Women who are 18 years of age or older, are diagnosed with clinical stage II or III breast cancer, and never had previous treatment of surgery or systemic therapy for this cancer, are eligible to participate in the I-SPY 2 TRIAL. The tumor size should be at least 2.5 cm measured by clinical assessment or by imaging. Hormone receptor (HR)-positive and human epidermal growth factor receptor 2 (HER2)-negative cancer with low risk assessed by MammaPrint (Agendia, Amsterdam, The Netherlands) are excluded from the trial.
A cohort of 249 women enrolled in I-SPY 2 and randomized to pembrolizumab plus standard or corresponding control arm (standard chemotherapy) at qualified study centers were considered for inclusion in this analysis. The I-SPY 2 TRIAL (ClinicalTrials.gov identification number: NCT01042379) is HIPAA-compliant and was performed under Institutional Review Board (IRB) approval. All patients gave informed consent prior to enrolling and before starting treatment. All patients had human epidermal growth receptor 2 negative breast cancer, verified at baseline. The primary endpoint of I-SPY 2 is pCR, defined as the absence of invasive tumor in breast and lymph nodes at the time of surgery.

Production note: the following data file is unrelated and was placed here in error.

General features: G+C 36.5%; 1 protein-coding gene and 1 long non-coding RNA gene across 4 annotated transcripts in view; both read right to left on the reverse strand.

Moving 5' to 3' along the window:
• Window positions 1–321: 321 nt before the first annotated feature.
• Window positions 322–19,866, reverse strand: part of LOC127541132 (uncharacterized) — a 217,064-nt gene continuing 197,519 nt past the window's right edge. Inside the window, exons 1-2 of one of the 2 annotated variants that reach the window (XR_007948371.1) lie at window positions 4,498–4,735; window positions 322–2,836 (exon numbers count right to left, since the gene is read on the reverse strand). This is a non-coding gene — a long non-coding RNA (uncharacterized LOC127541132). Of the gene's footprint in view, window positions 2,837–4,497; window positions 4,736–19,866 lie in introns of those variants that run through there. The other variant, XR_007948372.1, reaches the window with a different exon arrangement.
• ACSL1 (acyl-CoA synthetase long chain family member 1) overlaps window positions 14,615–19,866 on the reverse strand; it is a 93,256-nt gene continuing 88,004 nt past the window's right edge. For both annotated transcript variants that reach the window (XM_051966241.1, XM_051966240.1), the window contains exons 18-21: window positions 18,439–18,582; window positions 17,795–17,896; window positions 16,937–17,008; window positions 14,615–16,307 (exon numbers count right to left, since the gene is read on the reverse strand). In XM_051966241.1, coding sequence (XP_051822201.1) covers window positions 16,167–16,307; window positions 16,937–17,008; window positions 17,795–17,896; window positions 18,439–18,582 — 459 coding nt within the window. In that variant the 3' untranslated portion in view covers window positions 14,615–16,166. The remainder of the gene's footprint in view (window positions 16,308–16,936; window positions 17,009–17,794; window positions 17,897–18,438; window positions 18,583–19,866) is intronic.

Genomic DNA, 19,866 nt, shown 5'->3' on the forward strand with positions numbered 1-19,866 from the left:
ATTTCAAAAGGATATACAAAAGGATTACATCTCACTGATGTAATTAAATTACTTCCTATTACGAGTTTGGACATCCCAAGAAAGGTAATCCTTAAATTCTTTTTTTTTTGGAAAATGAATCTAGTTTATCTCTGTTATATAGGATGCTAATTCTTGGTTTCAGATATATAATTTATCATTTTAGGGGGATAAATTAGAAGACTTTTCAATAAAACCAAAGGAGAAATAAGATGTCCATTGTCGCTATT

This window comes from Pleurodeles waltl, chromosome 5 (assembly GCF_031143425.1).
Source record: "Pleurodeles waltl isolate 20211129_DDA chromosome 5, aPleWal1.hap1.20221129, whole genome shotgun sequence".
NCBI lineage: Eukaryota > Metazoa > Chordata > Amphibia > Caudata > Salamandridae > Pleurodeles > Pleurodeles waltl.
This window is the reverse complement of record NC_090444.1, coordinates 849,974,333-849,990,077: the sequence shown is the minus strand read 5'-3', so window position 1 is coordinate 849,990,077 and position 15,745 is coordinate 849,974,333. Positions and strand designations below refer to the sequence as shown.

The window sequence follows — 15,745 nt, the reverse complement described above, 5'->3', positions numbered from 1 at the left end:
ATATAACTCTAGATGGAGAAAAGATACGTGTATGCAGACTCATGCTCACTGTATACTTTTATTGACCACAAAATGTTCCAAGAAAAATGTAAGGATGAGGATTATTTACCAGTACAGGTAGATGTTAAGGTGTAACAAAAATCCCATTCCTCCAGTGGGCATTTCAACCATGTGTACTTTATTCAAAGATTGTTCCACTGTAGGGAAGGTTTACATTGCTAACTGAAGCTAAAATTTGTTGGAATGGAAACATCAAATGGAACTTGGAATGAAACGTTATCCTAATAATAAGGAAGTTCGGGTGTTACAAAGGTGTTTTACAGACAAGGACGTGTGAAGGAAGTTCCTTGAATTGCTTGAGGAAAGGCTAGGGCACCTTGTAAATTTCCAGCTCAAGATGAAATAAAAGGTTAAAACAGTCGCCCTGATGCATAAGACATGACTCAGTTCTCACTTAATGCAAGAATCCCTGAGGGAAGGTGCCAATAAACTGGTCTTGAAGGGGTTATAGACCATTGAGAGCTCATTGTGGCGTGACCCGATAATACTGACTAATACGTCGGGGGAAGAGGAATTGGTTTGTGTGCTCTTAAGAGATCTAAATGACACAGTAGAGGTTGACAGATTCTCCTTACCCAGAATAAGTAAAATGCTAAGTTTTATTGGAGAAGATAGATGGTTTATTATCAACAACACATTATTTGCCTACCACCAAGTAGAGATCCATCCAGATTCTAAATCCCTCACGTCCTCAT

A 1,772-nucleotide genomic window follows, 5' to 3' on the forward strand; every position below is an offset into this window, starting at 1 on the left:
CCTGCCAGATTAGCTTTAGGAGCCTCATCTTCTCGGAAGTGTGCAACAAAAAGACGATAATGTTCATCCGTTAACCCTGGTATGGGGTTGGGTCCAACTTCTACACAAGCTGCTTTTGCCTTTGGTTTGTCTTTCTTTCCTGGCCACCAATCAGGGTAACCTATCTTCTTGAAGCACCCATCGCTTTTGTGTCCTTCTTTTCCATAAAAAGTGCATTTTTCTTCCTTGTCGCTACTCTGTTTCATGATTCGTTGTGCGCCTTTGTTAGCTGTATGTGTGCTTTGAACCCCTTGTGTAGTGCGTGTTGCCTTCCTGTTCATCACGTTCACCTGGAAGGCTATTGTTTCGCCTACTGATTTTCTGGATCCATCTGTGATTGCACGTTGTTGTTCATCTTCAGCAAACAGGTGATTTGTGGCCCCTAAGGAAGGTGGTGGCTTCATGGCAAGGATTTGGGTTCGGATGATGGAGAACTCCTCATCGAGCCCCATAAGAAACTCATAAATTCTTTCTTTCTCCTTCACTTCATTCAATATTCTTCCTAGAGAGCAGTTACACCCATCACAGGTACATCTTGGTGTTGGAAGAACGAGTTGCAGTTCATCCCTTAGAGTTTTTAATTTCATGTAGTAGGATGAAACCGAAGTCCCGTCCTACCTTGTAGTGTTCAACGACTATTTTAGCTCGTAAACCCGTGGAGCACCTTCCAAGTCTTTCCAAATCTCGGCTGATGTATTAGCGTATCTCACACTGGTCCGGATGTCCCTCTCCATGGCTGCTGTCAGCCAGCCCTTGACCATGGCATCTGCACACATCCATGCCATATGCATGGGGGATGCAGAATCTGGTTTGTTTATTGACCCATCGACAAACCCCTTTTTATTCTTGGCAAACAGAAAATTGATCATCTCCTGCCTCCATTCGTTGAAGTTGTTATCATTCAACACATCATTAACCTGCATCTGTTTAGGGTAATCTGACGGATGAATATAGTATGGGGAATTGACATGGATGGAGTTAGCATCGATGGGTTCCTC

2.2. Imaging Acquisition

The MRI component of the I-SPY 2 trial consisted of four sequential MRI exams acquired: before NAC (T0), after 3 weeks of NAC (T1), inter-regimen (T2), and pre-surgery (T3). In this study, we used MRI examinations at T0 and T1. MRI examinations were performed on 1.5 T or 3 T scanners across a variety of vendor platforms and institutions using a dedicated breast coil and prospectively defined protocol. DWI-MRI was performed using a fat-suppressed single-shot echo planar imaging sequence with the parameters TR ≥ 4000 ms, TE = 50–100 ms, FOV = 260–360 mm to achieve full bilateral coverage, acquisition matrix = 128–192 with in-plane resolution ≤ 1.9 mm, slice thickness = 3–5 mm, slice gap ≤ 1 mm, and number of signal averages ≥ 2. Diffusion weighting b-values of 0 and 800 s/mm2 were specified, with an acquisition time no longer than 5 min. DCE-MRI was also acquired during the same MRI scanning. Three-dimensional fat-suppressed T1 were acquired before and after injection of a gadolinium contrast agent. Post-contrast imaging was started simultaneously with injection. Phase duration was 80–100 s with a minimum of 8 min of imaging following injection.

2.3. Image Analysis